(Bloomberg) -- Sudan’s army and civilian politicians are discussing a potential power-sharing plan that would curb the military’s dominance of the economy and give regional lawmakers the right to veto mooted projects such as a Russian naval base.

A draft of the agreement, seen by Bloomberg, seeks to end the crisis sparked by an October 2021 coup. It would prohibit the military from making investments beyond the defense industry — potentially challenging the near-stranglehold that critics allege Sudan’s generals and associates have over key sectors of the economy, from banking to livestock and gold.

Part of a broader plan to bring the army and security forces under civilian control, it’s also fraught with risk. A drive for oversight of the military’s business interests may have played a role in sparking the putsch that derailed Sudan’s democratic transition after the 2019 overthrow of dictator Omar al-Bashir. The suggested merging of a powerful militia with the army is also a potential flashpoint.

The proposals may not be accepted in their current form, with the military and civilians meeting this week to try and seal a deal by early April. Spokespeople for Sudan’s army and the Forces for Freedom and Change, an opposition coalition, didn’t respond to questions. A representative for the United Nations, which is pushing for an agreement, declined to comment on a draft.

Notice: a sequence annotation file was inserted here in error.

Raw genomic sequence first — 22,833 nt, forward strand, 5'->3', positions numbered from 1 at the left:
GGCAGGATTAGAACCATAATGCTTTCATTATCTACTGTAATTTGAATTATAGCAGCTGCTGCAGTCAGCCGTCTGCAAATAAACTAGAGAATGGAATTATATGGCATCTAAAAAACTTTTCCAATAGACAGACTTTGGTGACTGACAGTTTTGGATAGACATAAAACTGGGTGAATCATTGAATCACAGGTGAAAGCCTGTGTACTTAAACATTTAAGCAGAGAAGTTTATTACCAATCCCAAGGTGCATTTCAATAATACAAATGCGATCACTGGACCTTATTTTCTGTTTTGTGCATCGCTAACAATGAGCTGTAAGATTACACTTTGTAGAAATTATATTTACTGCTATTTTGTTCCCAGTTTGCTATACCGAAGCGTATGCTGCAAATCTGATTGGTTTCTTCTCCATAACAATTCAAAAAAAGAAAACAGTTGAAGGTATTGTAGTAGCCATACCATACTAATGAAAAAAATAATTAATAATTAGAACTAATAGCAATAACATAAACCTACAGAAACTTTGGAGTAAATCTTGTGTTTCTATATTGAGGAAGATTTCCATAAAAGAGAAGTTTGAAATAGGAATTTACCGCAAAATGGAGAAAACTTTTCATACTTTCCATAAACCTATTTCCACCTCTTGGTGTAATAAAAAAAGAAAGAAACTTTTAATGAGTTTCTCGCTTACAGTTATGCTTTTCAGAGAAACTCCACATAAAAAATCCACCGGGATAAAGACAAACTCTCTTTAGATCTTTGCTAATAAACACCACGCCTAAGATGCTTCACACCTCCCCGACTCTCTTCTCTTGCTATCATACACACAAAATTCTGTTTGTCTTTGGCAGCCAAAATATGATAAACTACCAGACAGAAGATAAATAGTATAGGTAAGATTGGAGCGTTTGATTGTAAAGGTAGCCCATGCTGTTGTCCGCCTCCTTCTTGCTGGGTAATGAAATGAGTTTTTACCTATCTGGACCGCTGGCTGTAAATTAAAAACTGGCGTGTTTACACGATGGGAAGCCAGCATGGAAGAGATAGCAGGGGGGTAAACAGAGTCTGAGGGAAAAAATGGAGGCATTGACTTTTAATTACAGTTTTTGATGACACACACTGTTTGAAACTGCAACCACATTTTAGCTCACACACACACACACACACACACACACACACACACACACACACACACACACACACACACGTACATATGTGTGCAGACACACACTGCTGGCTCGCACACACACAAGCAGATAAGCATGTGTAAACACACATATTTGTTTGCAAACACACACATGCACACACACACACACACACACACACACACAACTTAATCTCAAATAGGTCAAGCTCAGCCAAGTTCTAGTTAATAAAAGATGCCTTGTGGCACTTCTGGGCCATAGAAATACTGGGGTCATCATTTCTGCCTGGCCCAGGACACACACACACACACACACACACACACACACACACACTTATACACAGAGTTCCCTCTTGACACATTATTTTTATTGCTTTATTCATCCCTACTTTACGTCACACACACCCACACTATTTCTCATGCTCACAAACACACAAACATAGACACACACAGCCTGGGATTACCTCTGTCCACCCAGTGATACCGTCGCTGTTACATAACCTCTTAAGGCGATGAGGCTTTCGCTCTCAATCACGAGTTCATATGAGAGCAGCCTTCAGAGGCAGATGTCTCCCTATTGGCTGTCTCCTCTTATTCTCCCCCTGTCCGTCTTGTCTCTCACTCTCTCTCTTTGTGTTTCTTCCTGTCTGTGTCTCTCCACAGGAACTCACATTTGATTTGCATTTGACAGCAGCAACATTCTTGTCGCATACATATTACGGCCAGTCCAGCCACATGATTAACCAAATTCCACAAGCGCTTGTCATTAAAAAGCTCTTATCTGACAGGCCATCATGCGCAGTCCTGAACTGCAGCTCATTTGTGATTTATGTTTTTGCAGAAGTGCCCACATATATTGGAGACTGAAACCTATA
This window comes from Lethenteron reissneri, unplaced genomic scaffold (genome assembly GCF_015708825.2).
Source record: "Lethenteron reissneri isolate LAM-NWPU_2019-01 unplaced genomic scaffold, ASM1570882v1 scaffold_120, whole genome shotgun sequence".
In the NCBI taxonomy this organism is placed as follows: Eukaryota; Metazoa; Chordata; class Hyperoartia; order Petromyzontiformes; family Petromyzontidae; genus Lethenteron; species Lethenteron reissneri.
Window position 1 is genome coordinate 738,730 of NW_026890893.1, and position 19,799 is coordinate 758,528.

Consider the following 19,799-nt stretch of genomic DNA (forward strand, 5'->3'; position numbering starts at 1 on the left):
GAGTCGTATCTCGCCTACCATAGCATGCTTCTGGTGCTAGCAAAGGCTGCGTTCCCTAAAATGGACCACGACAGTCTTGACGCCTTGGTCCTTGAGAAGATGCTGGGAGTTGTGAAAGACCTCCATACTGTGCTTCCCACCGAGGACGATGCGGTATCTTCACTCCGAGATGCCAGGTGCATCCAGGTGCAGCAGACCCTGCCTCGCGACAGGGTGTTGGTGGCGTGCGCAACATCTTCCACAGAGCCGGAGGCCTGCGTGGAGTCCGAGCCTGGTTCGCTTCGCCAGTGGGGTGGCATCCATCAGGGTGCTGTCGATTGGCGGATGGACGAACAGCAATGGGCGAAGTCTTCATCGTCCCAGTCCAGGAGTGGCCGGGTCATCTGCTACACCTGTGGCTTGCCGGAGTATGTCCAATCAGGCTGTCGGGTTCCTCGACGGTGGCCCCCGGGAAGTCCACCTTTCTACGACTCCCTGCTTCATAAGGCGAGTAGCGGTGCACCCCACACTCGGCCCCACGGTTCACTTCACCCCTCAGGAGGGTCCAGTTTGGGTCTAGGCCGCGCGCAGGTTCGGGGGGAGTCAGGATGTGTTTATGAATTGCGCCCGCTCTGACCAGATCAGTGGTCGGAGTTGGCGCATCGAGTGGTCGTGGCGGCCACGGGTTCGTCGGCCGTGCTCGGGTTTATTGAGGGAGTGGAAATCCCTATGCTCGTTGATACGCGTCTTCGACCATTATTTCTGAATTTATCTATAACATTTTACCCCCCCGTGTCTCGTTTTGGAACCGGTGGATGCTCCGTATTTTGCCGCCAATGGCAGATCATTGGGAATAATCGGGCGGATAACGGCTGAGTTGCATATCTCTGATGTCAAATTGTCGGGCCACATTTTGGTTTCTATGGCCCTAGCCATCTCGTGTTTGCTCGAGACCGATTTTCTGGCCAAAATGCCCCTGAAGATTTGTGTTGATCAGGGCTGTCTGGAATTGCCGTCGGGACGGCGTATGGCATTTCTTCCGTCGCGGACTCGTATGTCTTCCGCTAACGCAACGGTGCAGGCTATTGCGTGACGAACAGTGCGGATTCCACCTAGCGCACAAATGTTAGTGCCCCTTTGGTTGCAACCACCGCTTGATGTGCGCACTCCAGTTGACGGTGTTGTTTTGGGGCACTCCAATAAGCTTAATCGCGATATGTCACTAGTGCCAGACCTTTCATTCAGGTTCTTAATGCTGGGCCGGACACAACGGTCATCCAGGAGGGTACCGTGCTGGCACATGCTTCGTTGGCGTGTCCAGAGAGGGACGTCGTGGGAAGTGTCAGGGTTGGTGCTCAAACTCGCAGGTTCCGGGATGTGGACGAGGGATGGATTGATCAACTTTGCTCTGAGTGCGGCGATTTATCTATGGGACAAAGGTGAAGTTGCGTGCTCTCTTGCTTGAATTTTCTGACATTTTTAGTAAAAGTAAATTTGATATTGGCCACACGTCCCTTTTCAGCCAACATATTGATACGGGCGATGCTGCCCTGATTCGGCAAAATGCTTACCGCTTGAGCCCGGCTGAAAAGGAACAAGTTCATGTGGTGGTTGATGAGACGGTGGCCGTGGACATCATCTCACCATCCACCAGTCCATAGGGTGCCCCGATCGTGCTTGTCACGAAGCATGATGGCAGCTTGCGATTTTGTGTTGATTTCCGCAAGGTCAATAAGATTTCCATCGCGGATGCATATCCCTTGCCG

A successfully implemented power-sharing deal for Sudan may restore billions of dollars of Western aid frozen because of the coup, helping the beleaguered economy. It may also accelerate large-scale investment by Gulf Arab nations, including in ports and agriculture. 

Giving marginalized communities in eastern Sudan more say in the local economy is also on the table. Protesters periodically blockade Port Sudan, the country’s major trade conduit, to press their demands. The unrest comes amid a surge in international interest in the Red Sea coastline, ranging from Gulf and Chinese companies to the Russian state, which covets a naval facility.

Issues tied to national sovereignty “such as ports, establishing military bases on the coasts of the Red Sea, and other major development projects in the region require research and approval by the state and national legislative bodies before proceeding,” according to one article.

The draft also suggests:

  • Folding the Rapid Support Forces paramilitary group into the national army, with integration and reform of security forces over a period of as long as 10 years
  • Women will make up at least 40% of representatives at all levels of government.
  • A new legislative assembly will be established; 75% of members would belong to civilian political parties, with the rest elected members of former rebel groups.
  • Elections would take place within 24 months of the new deal being signed.
  • People indicted by the International Criminal Court would be handed over, a decision that would affect ex-president Bashir

--With assistance from Kateryna Kadabashy.

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